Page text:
Last summer I cleared myself an overgrown section of the front gardens to make into a veggie plot. It was a hugely daunting task, since the approximately 12 by 6 foot plot was thickly overgrown with ivy and self-propagated day lilies. Not to mention tulip and hyacinth bulbs that had been planted there by Chris’s aunt, years and years ago. This section is ideal for veggie gardening because of its sun exposure, its easy access, and its very well camouflaged location. Our neighborhood is appearance-obsessed, and practically every house on our street has professional gardening attended front yards. An obvious veggie garden on the front lawn probably wouldn’t have gone over so well here, even though for us its the sunniest place there is.
First harvest of tomatoes
I planted what is in hindsight probably far too many tomatoes into this small spot, alongside some lettuce, swiss chard, beets, tomatillos, chilis and there are some onions buried in there somewhere. I was really interested in trying out some heirloom varieties, and so I started myself some seeds from Terra Edibles, a great little Ontario-based company that specializes in heirloom tomatoes and veggies, and encourages you to save seeds for the future. I had already started some tomatoes from some McKenzie Seeds I picked up at Canadian Tire, but they paled in comparison to the super robust heirloom seedlings. I’ve grown three varieties of heirlooms: “Stupice”, a very early rippening Czech variety, “Black Sea Man”, a large, colourful variety, and “Yellow Pear”, a later, very old, smaller variety that is low in acid.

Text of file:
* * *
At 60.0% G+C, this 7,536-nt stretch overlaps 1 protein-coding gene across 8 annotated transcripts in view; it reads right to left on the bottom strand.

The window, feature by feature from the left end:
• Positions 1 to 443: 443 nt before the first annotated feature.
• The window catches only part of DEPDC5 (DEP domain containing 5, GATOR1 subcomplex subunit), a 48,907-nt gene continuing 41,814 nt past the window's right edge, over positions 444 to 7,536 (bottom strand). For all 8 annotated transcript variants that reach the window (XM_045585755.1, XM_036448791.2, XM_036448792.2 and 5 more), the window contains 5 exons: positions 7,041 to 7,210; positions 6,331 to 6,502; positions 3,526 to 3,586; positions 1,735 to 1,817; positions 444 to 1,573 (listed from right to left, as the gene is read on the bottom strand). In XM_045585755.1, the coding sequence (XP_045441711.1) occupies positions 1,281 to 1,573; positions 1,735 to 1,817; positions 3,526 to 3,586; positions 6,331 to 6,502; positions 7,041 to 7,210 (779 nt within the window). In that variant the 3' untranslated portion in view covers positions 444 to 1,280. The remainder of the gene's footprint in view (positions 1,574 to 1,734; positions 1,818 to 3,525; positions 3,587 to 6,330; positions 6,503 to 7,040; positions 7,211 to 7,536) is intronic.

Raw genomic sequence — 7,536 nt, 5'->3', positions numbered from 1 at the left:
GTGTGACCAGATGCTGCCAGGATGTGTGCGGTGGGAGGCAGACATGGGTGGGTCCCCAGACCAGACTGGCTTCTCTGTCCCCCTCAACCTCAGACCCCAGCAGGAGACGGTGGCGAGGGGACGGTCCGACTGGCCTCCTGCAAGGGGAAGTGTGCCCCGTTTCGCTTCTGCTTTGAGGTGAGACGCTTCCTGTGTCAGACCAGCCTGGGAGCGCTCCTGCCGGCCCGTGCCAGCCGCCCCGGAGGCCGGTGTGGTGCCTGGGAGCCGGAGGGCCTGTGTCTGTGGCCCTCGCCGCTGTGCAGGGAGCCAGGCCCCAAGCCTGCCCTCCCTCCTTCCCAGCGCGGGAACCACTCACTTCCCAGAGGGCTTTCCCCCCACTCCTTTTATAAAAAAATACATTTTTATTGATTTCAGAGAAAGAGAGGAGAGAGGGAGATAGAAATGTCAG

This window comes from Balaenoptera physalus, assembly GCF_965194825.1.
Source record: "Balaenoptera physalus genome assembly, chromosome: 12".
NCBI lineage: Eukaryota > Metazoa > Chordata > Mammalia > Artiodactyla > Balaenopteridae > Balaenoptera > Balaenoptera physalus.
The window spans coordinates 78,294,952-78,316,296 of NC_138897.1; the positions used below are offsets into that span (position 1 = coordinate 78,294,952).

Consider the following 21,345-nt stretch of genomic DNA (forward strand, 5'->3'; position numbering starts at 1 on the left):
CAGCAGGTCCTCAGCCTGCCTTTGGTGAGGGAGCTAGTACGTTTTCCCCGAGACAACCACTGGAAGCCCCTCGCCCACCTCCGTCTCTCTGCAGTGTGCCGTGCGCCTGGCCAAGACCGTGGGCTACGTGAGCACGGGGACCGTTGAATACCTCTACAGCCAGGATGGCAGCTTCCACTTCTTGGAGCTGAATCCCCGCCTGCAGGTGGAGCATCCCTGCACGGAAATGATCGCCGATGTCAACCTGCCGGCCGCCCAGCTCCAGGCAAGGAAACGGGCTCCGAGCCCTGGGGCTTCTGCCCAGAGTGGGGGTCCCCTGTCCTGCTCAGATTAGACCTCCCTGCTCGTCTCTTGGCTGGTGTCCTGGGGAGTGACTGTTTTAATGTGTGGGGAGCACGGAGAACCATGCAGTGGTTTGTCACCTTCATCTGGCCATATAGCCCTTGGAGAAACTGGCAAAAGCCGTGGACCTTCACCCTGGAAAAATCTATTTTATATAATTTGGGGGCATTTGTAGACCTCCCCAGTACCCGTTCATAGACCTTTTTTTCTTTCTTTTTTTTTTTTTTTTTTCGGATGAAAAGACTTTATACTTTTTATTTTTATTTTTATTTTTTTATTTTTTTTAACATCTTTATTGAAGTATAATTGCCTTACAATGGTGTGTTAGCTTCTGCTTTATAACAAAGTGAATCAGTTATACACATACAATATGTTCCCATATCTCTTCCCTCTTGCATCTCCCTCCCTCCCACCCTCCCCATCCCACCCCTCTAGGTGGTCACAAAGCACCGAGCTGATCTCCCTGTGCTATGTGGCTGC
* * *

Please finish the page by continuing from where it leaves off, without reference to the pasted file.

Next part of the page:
Yellow Pear tomato cluster, unrippened
So far I’ve harvested some of the Stupice tomatoes, as well as some regular cherry tomatoes (I planted a variety called “Sweet Cherry” by McKenzie Seeds and another called “Sweet 100″ by McKenzie Seeds). I prefer cherry tomatoes that are really small because I find they are generally sweeter and have that fantastic bursting tangy flavour. Out of the two cherry varieties I think so far I like Sweet Cherry better.
I also have one plant called “Balcony Charm”, also by McKenzie Seeds, which I put in a pot because its supposed to thrive this way. I don’t know if its our very wet summer, but none of the heirlooms that were planted in pots, nor the Balcony Charm, have impressed. The nice thing is that I’ve only needed to water the pots a handful of times all summer, but the plants that are in the ground, in the front garden, are an explosion of growth and fruits, whereas the potted ones, not so much.
I should add that I also started some “Bonny Best” heirloom tomatoes by McKenzie Seeds but they failed to thrive. I had the sad little seedlings ready to go when I planted the others, but they looked so bad and I was already squeezing so many others in, that I decided to let them go and sent them to the composter.
Above I mentioned the tomatillos. Most people go “What the heck is a tomatillo?” when I mention these. A tomatillo is a relative of the tomato family but its a husked type of fruit, and its very commonly used in Mexican cuisine. I put my hands on some heirloom seedlings grown by the good people at Urban Harvest, at the Green Living Show this past spring, and I’m excited about harvesting my first ever crop in a few weeks hopefully. They are a purple tomatillo, and Rick Bayless has extolled their virtues on his show Mexico, One Plate at a Time on PBS.
Black Sea Man tomato, unrippened
Tomatillos are more acidic than regular tomatoes, less watery, and make excellent green salsas or can be added to slow roasted meat for a punchy kick. They’re your main ingredient in most green salsas you might buy at the grocery store. What I didn’t know when I planted them was how big the plants would get, and let me tell you, I’ll be rethinking how I organize plants next year. These guys get massively tall, and require a fair amount of breadth because they really branch out. I might try one in a pot next year to see if that helps with the breath requirement. Regardless of the crowding, they seem to be thriving and have lots of fruits.
Purple Tomatillo (heirloom) on the vine
I plan to make and can plenty of salsa this year, given the massive abundance of tomatoes I should have at the ready in just a couple weeks. Stay tuned!